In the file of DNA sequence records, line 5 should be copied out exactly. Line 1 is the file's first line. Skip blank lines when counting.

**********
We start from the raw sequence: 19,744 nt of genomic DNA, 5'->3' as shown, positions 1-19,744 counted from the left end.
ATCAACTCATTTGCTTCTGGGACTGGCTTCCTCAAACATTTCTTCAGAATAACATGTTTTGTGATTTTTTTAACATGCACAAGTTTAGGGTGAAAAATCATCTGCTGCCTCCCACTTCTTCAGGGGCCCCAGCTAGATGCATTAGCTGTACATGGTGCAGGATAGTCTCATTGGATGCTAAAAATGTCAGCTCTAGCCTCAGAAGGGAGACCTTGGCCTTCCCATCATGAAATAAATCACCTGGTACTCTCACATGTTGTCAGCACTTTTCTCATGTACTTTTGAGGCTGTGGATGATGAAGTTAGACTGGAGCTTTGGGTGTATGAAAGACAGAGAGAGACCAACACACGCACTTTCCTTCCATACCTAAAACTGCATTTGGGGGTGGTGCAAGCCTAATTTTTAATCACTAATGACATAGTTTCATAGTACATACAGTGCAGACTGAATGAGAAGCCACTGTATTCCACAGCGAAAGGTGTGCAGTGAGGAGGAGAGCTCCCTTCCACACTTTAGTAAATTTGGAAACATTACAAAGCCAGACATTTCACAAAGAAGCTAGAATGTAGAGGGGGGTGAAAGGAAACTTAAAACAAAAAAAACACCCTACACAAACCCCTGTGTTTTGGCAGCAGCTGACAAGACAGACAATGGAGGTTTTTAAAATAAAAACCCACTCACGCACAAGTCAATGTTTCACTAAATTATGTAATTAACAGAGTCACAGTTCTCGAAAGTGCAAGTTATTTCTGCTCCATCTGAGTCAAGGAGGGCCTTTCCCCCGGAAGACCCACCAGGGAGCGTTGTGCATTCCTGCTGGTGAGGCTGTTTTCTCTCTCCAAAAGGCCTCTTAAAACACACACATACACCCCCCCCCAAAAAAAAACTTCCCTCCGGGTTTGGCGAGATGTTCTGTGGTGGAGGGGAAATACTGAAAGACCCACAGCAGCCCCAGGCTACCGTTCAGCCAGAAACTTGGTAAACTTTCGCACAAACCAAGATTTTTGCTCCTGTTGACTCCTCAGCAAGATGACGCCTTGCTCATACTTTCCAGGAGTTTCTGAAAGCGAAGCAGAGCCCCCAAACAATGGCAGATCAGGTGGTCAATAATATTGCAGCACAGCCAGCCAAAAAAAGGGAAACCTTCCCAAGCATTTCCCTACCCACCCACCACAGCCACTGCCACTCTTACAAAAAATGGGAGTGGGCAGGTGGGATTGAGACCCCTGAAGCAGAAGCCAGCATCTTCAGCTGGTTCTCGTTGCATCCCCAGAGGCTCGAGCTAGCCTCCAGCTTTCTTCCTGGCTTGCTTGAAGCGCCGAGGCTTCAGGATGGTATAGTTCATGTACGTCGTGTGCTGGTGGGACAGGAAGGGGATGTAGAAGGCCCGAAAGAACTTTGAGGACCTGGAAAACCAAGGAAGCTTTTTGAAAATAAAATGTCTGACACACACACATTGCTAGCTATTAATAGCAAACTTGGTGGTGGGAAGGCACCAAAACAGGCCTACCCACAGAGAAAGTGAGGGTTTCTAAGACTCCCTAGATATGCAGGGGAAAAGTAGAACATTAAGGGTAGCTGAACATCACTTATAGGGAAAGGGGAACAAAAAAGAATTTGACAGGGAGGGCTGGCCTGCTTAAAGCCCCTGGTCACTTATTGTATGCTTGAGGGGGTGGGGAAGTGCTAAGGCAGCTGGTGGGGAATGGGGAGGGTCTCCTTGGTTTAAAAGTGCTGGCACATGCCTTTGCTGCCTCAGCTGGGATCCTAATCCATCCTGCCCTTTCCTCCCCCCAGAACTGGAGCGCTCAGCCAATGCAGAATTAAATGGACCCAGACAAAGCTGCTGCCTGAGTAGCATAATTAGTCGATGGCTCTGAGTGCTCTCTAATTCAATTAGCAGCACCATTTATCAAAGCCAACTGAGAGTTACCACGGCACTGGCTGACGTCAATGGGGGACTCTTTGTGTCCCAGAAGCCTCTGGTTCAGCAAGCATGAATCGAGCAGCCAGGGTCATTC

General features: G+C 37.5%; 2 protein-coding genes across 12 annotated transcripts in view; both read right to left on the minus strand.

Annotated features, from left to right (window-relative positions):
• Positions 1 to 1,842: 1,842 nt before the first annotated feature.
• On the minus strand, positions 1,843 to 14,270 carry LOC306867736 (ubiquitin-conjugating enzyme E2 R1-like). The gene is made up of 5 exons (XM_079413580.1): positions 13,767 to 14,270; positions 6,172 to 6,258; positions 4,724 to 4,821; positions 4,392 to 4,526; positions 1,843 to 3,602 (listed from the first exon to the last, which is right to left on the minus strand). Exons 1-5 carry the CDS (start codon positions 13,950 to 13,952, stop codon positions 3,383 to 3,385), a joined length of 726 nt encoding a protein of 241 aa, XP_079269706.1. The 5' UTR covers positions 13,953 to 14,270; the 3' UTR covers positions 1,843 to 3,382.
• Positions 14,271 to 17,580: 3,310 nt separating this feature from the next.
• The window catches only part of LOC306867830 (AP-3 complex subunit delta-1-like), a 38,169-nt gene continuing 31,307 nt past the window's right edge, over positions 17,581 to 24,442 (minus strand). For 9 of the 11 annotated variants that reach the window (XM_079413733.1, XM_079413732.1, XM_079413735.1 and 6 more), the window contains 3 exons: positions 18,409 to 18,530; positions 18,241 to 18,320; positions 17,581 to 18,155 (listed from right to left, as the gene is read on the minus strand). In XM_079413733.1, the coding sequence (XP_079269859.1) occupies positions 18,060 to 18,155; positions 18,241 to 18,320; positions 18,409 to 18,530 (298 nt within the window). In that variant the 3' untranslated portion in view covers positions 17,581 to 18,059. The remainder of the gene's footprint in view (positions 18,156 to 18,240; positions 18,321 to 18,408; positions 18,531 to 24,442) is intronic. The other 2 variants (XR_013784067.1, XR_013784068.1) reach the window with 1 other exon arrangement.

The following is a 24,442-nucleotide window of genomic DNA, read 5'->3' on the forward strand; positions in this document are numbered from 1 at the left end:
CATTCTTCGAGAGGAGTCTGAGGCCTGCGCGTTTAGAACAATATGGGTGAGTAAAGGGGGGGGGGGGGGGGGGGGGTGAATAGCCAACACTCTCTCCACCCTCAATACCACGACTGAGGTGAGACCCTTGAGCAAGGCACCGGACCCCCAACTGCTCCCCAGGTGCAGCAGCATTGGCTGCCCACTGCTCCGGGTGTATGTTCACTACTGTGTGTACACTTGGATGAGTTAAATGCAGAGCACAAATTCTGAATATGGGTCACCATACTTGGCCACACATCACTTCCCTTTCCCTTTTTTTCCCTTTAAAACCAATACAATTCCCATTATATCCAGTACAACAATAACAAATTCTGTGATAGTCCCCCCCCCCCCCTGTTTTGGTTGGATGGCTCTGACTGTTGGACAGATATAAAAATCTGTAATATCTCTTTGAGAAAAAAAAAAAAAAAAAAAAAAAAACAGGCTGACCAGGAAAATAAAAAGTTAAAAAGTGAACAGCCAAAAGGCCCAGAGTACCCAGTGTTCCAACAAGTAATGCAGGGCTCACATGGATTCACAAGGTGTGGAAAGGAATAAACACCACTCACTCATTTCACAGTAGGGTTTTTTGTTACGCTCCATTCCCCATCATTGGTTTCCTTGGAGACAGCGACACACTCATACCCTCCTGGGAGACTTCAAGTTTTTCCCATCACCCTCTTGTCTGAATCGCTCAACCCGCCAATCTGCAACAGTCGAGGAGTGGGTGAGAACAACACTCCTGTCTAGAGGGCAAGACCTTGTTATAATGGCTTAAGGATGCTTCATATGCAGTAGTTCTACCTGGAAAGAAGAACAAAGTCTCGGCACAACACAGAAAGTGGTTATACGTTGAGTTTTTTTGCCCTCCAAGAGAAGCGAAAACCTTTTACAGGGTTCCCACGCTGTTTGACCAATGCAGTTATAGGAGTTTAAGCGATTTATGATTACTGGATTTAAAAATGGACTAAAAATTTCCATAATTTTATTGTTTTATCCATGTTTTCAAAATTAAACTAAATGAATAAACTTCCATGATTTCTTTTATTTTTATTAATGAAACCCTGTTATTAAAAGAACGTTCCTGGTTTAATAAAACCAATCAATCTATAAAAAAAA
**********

• Positions 1 to 1,842: 1,842 nt before the first annotated feature.